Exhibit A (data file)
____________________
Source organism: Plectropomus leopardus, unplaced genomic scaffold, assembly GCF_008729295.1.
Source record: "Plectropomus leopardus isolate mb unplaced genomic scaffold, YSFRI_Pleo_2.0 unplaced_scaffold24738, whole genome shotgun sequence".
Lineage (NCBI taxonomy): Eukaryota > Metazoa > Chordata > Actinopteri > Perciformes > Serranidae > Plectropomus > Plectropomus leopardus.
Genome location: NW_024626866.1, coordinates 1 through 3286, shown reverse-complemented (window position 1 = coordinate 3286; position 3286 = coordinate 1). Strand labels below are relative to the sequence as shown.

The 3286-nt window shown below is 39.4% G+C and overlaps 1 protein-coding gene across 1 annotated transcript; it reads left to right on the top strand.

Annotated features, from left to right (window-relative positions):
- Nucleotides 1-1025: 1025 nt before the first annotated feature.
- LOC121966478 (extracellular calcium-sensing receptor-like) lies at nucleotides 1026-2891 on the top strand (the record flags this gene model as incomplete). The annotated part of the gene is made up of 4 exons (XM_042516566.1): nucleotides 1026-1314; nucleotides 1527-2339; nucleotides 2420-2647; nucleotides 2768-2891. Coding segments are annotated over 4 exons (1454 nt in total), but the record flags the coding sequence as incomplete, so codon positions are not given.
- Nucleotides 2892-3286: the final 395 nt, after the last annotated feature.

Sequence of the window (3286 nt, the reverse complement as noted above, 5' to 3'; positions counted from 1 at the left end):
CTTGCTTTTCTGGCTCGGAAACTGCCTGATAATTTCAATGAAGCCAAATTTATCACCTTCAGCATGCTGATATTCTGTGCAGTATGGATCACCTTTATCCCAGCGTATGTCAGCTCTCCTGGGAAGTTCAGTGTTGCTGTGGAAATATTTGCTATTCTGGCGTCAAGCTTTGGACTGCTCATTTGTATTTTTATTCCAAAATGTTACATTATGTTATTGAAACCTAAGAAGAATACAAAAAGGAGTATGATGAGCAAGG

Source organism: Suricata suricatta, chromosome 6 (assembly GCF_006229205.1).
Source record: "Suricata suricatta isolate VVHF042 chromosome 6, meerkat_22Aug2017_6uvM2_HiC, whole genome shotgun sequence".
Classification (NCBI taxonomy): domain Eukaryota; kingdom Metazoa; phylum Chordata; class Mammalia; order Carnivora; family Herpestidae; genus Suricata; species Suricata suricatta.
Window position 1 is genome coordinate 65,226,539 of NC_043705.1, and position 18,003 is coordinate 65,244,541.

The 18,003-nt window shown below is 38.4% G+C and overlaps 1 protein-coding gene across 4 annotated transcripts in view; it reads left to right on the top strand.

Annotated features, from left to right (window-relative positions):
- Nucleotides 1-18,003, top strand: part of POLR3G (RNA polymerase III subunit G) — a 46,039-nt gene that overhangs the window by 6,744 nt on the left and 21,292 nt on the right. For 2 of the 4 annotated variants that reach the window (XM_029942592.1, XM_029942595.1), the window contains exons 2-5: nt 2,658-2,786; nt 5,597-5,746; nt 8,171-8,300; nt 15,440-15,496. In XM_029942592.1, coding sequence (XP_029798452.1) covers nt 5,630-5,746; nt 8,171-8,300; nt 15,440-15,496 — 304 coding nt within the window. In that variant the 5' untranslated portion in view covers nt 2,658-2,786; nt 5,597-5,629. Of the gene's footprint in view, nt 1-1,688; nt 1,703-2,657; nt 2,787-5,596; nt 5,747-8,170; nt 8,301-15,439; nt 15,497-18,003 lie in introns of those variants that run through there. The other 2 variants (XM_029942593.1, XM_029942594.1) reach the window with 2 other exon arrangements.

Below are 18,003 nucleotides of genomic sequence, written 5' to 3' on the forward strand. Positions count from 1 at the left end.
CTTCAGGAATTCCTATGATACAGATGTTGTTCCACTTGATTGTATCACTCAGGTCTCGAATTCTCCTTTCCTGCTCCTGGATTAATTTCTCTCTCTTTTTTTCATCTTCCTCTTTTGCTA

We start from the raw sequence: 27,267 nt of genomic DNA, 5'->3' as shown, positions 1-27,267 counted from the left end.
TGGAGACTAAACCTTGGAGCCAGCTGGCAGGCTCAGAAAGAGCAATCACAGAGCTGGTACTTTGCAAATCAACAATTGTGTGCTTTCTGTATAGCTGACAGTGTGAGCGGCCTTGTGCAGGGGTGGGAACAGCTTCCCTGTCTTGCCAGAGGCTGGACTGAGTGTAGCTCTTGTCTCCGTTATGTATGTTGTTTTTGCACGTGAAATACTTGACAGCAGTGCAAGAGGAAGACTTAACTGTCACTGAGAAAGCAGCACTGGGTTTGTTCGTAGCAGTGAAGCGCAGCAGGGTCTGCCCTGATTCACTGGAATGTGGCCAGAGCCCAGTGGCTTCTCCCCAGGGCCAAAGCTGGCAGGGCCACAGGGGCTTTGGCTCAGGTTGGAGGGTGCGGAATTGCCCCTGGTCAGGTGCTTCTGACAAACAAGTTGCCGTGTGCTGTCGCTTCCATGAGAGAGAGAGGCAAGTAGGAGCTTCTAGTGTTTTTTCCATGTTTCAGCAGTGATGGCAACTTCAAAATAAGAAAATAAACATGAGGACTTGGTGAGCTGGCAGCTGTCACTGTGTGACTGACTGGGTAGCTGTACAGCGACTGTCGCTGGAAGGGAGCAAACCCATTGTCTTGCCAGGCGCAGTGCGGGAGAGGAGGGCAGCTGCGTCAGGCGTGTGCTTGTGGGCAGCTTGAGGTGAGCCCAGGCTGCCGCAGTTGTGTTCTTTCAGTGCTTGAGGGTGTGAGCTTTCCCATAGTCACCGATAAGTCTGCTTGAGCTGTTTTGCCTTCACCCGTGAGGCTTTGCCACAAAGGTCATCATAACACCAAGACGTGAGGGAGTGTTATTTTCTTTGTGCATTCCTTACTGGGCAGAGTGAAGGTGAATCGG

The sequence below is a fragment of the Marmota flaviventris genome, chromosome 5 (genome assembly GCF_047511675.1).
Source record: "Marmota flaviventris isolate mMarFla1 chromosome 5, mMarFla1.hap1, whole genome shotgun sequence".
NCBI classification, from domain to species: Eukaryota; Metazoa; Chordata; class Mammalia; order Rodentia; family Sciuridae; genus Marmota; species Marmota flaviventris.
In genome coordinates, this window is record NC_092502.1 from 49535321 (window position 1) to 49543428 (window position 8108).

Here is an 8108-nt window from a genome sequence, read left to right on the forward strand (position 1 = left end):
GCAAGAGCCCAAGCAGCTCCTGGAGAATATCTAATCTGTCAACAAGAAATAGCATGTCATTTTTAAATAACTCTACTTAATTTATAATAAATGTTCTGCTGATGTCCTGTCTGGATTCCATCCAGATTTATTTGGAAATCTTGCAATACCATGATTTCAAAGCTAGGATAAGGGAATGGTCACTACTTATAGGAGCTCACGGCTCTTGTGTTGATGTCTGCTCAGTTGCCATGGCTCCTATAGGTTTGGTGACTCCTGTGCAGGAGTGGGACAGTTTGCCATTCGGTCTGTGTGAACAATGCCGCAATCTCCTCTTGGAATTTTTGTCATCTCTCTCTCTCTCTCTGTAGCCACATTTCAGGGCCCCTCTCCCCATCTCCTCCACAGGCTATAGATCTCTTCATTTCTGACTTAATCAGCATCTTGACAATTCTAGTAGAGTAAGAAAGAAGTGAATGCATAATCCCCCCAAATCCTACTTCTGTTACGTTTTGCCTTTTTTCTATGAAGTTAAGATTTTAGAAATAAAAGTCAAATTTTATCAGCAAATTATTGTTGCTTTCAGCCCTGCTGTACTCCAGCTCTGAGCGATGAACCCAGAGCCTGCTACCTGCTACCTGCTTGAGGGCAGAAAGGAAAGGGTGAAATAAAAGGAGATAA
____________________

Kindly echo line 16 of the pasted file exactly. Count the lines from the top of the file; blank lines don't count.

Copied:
The 18,003-nt window shown below is 38.4% G+C and overlaps 1 protein-coding gene across 4 annotated transcripts in view; it reads left to right on the top strand.